arising from J.E. Wollenburg et al. Communications Earth & Environment (2023)

Wollenburg et al.1 convincingly demonstrate that foraminiferal tests obtained from Arctic Ocean sediment cores are often affected by authigenic calcite overgrowth, potentially biasing isotopic and elemental ratios, and resulting in radiocarbon ages that are thousands, or even tens of thousands, of years too old. The phenomenon is particularly severe in sediments older than the Holocene, and may provide an alternative explanation for the apparent hiatus that is widespread in the central Arctic Ocean during the last glacial maximum. To avoid this problem, the authors recommend careful screening under the microscope in combination with SEM analysis to ensure that only pristine foraminifers, free of overgrowth, are used.

However, although the authors recognize that some foraminifers have been displaced through bioturbation, they overlook two important aspects of deep-reaching burrows. First, the piping down of young foraminifer tests from the sediment surface offers an alternative explanation for the young radiocarbon ages of relatively unaffected foraminifers (PI_1 and PI_2) observed in the sediment below the Holocene interval. Second, pristine tests piped down into deeper, older sediment would make an alluring source of material for any paleoceanographer. Accordingly, if these piped-down pristine foraminifera were to be used, radiocarbon ages, isotopes, and elemental ratios would then rather reflect conditions at the (paleo) sea floor than those of the sampled stratigraphic position.

How common are these kinds of deep-reaching burrows, and how deep can surface material be piped down into underlying sediment? Several studies have addressed sediment shifts caused by deep-reaching bioturbation2,3. Detailed studies on the trace fossil Zoophycos in late Quaternary sediment have demonstrated that this trace fossil occurs in about a third of the cores taken from water depths deeper than 1000 m, and that the material inside the burrow is several thousand years younger than surrounding sediment4,5. Zoophycos is believed to represent a cache behavior, where the producing organism collects food on the sea floor and stores the collected material in distinct galleries called spreiten as much as one meter below the sea floor6,7.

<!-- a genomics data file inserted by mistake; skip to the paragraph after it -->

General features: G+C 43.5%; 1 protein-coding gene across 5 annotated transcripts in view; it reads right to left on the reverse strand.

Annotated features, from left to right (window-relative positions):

Consequently, an alternative hypothesis for the large age offset between foraminifera free from authigenic overgrowth (PI_1 and PI_2) and foraminifera with overgrowth (PI_3), is that the PI_1 and PI_2 foraminifera used for dating largely consist of Holocene foraminifer tests piped down into late glacial sediment during the time of burrow construction in the Holocene.